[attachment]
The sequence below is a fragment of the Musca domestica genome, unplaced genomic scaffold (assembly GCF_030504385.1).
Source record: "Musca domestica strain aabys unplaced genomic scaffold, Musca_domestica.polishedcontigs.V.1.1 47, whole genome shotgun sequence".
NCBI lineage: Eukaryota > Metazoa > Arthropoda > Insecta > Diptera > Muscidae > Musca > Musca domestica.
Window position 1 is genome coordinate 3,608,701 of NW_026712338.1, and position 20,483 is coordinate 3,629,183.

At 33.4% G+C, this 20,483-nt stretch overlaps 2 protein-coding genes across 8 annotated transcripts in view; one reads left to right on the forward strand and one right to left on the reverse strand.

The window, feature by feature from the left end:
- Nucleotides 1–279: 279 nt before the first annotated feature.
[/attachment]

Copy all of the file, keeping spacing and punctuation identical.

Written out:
The sequence below is a fragment of the Musca domestica genome, unplaced genomic scaffold (assembly GCF_030504385.1).
Source record: "Musca domestica strain aabys unplaced genomic scaffold, Musca_domestica.polishedcontigs.V.1.1 47, whole genome shotgun sequence".
NCBI lineage: Eukaryota > Metazoa > Arthropoda > Insecta > Diptera > Muscidae > Musca > Musca domestica.
Window position 1 is genome coordinate 3,608,701 of NW_026712338.1, and position 20,483 is coordinate 3,629,183.

At 33.4% G+C, this 20,483-nt stretch overlaps 2 protein-coding genes across 8 annotated transcripts in view; one reads left to right on the forward strand and one right to left on the reverse strand.

The window, feature by feature from the left end:
- Nucleotides 1–279: 279 nt before the first annotated feature.